Commentary: A missed opportunity for special-needs education
By Darrell Allison
For the Salisbury Post
Legislation that would have helped educate disabled children in North Carolina failed in the General Assembly after the House Education Committee voted against the measure last week.
The bill would have provided a $6,000 annual tax credit to any family of a special-needs child who transferred from a public school to a private school in order to meet their child’s educational needs.
Only a year ago, similar legislation enjoyed remarkable bipartisan support from policymakers and the general public. A statewide survey conducted by Public Policy Polling last May indicated that 80 percent of North Carolinians favored special needs educational tax credits, with support cutting across all demographics of gender, race and party affiliation.
This year, the measure lost its bipartisan political backing, but some believed it had reason to succeed. Budget shortfalls currently threaten to shut down public schools and educational programs for students with special needs, potentially displacing entire student populations. Lawmakers estimated that a special needs educational tax credit program could have saved the state and counties millions per year. In addition, the bill followed the trend in a growing number of states where special needs scholarship programs have been established.
Despite all this, public school lobbyists vehemently opposed the measure and influenced lawmakers to vote along party lines. The lobby organizations argued that students with disabilities have made great progress in public schools and that private schools are not accountable under the federal Individual with Disabilities Education Act (IDEA). IDEA is the act that governs special needs education in public schools, guaranteeing a free, appropriate public education to all children with disabilities.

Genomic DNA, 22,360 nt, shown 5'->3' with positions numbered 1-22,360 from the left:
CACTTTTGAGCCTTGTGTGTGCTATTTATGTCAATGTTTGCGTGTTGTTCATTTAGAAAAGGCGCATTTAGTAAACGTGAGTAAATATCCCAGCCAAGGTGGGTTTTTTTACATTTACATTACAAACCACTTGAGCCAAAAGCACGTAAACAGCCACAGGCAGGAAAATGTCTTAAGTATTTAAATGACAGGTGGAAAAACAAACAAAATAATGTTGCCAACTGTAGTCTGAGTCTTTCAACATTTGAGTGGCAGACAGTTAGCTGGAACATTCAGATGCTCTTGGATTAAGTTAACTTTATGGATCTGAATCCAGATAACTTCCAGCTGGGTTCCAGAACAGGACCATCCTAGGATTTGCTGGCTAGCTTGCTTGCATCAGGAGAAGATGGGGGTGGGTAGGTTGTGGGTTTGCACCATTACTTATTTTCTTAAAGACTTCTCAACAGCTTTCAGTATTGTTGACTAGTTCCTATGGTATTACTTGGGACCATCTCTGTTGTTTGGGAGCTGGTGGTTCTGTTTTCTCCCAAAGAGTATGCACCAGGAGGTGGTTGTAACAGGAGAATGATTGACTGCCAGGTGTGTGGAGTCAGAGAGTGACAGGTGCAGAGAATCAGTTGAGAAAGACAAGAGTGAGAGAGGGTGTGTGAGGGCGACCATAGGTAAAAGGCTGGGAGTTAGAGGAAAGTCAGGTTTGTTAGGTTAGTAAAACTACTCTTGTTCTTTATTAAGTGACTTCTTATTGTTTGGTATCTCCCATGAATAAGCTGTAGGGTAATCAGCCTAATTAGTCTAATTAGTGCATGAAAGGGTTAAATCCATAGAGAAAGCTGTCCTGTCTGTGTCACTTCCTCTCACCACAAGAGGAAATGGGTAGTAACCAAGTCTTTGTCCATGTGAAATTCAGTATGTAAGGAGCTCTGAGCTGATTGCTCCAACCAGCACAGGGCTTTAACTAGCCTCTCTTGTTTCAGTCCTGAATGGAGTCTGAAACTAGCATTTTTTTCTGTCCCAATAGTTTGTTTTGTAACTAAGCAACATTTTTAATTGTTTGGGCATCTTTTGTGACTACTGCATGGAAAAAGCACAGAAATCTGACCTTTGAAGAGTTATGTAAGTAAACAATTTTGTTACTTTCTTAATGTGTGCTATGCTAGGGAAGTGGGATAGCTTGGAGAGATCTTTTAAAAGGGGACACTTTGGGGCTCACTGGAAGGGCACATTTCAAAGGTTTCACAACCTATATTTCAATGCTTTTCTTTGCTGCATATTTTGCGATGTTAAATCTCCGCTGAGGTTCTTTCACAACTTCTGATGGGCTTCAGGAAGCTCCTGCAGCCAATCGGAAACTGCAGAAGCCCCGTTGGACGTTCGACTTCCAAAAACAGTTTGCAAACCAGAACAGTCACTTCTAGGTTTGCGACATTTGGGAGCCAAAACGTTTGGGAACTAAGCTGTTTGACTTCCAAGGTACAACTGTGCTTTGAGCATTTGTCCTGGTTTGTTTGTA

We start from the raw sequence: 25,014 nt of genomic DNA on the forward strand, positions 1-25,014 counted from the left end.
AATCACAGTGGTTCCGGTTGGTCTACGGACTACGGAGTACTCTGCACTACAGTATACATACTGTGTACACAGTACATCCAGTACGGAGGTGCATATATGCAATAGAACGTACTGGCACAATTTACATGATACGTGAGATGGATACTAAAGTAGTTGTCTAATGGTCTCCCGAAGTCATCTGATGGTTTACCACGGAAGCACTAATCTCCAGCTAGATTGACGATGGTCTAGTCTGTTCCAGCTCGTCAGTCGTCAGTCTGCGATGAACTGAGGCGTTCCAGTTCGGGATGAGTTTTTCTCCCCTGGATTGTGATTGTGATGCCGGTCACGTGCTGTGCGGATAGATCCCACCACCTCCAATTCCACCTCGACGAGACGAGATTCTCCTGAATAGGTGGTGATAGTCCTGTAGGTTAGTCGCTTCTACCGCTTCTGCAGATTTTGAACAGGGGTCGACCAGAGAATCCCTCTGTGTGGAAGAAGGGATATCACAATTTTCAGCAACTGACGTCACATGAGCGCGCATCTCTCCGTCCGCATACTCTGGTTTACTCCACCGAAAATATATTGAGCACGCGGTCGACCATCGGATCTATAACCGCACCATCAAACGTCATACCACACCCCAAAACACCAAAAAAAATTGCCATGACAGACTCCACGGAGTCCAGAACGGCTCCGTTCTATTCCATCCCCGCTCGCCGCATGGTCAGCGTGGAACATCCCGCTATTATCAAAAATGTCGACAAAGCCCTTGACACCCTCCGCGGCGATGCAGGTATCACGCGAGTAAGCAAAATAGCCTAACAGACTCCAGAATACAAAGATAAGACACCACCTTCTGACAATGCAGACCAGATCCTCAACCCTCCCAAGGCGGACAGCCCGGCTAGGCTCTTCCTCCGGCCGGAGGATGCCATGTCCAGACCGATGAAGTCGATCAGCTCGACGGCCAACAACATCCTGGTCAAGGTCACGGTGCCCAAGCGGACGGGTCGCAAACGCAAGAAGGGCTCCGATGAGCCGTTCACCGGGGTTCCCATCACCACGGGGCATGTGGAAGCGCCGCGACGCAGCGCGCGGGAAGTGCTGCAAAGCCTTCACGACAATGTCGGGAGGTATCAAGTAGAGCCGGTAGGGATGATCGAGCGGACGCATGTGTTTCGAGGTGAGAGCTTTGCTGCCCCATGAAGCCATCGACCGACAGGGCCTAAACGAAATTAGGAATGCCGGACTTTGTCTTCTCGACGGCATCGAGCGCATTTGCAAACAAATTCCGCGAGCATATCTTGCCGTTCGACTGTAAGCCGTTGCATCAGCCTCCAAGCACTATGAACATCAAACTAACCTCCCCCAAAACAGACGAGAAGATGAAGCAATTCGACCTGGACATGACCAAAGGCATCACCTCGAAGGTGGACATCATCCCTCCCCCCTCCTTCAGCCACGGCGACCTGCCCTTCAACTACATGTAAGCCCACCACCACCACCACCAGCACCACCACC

The IDEA argument could not have been more timely. While the House Education Committee was denying tax credits to families of special needs kids in North Carolina, the Supreme Court was citing IDEA as the basis for a landmark ruling. In a case involving an Oregon family who transferred their special needs son from public to private school, the court ruled that parents of children with disabilities may seek reimbursement for private school tuition even if they never have sent their children to public schools.
Specifically, the Supreme Court concluded that “IDEA authorizes reimbursement for the cost of private special education services when a school district fails to provide a [free and public education] and the private school placement is appropriate, regardless of whether the child previously received special education or related services through the public school.”
North Carolina’s failed measure for special needs educational tax credits only would have helped families who transfer out of public schools. Parents of disabled children in our state understandably are frustrated that such a limited provision fell victim to political pressure. But greater pressures remain.
Facing budget woes and possible far-reaching implications of the Supreme Court’s ruling, North Carolina is compelled now more than ever to address the needs of disabled students who require educational options outside of public schools.
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Kannapolis native Darrell Allison is president of Parents for Educational Freedom in North Carolina, a statewide nonprofit organization that supports greater educational options through parental school choice.